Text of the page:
The Letter

My mother used to write the most beautiful letters.  They were handwritten, well thought out, and in beautiful penmanship.  A millennial would probably say, what’s penmanship?  Why bother?  You can text or better yet, no words, Instagram!

Muriel (if you have been reading our blog, you would know!) won awards for her beautiful cursive writing.  Me, not so much.  I’m a lefty and write like a doctor (if only I had gone to medical school!). She wrote letters to her boyfriends, caught my father’s attention with love letters that made me blush (when I went into her drawers and furtively read them!), and congratulated friends on their anniversaries, birthdays, marriage of a child, birth of a child, etc!  When my mother-in-law passed away, she wrote the most beautiful letter to her husband, my father-in-law. She expressed her grief and disappointment in not really getting to know her new daughter-in-law, married less than 3 years earlier.

Letters are a thing of the past, sadly because they hold a person’s most private thoughts in a way that a text or email cannot. They can disappear with the stroke of the “delete” key. Whether on heavy stock paper with a monogram (this is what Muriel used) with ball point or ink, they beckon us to read them over and over again.  I have put many of them in my drawers to be discovered unexpectedly as I rifle through underwear.  Once I find one, I sit down and read it again.  A tear may come to my eyes, a smile, a look of fondness and love. They are never to be duplicated again and they do not carry any acronyms: LOL, LMAO, WTF, IDK,  OMG, etc.  Everything is spelled out in full.  T’s are crossed, i’s are dotted, strong messages underlined.

“Words have energy and power with the ability to help, to heal, to hinder, to hurt, to harm, to humiliate and to humble.” Yehuda Berg

‘Kind words can be short and easy to speak, but their echoes are truly endless.”  Mother Teresa

‘To send a letter is a good way to go somewhere without moving anything but your heart” Phyllis Theroux

“In the beginning was the Word, and the Word was with God, and the Word was God.”- the Bible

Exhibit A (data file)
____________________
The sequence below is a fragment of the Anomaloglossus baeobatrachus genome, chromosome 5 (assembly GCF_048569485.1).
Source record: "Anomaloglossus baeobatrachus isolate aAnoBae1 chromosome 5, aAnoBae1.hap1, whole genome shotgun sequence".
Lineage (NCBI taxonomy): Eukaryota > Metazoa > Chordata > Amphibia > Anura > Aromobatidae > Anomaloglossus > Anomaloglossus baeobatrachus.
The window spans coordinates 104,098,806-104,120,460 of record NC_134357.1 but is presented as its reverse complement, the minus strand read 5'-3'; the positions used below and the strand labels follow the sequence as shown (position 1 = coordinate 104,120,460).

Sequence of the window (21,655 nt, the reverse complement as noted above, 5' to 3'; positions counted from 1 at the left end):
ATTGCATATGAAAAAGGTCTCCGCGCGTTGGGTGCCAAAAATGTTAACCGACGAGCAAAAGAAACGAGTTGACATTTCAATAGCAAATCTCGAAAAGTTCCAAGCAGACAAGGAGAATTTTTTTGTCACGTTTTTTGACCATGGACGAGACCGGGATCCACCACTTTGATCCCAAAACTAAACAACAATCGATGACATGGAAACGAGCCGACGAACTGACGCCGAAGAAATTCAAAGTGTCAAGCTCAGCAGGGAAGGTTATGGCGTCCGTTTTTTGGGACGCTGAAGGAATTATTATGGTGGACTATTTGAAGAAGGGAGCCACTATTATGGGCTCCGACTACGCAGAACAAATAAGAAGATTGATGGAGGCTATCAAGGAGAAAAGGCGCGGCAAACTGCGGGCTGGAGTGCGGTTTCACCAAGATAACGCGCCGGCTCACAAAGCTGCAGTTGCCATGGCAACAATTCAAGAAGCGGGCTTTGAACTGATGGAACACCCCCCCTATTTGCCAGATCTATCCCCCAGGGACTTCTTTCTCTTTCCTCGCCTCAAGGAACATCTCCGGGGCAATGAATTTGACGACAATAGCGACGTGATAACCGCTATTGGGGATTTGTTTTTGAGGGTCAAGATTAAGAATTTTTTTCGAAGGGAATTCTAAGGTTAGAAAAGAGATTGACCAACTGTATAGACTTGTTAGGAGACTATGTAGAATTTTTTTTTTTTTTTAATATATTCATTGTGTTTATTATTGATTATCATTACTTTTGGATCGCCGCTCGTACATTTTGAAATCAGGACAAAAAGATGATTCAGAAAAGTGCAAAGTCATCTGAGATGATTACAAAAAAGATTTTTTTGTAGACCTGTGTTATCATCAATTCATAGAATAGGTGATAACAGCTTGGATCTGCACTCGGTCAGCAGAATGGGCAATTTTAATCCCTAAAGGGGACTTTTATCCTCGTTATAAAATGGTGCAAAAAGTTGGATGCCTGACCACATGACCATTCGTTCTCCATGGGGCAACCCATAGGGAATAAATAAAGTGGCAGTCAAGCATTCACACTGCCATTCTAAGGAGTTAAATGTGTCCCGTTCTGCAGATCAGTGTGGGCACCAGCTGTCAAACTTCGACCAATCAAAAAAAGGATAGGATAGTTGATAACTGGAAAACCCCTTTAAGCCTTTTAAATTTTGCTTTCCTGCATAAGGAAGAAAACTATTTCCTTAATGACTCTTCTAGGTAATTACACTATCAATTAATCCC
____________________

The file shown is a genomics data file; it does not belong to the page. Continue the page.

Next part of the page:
I  am of the generation who kept in touch by letter.  I kept my college roommates apprised of my newly married life, my parents, my old friends, and family members.  It took time to write, to compose, to add humor, funny stories.  When you read my letters it was like being in the room with me.  I wrote run on sentences, as I do today and called it my stream of consciousness writing. I loved receiving them in the mail and I hope mine were met with the same enthusiasm as the ones I received.

They are my mementos of a life filled with friendship that I worked very hard to maintain through a lifetime of new jobs and new addresses.

Take the time to pick up the phone, write a real letter on paper and mail it with a stamp, go ring someone’s doorbell to say hello.

We are all busy, even those of us in retirement, so it means that much more when we take the time to connect as human beings.

Today’s Takeaway…

.Write a letter, the old fashioned kind on paper with a ball point pen.  I’m sure you have one somewhere! It will mean more than you know to the person on the receiving end.

. Never underestimate the power of the spoken or written word.  Keep your mind active by writing down your thoughts, whether in a personal journal, blog, or diary.  You will be glad you did.  They will make you smile when you need it most and keep your memories alive when you may have forgotten.

Enjoy the ride

Barclay and Joy








Goodbye little village of Ajijic

This week my husband and I left our Winter home in Mexico bound for the States.  After 3 months of perfect weather, (so dull and predictable!) back to where we will spend Spring, Summer, and Fall.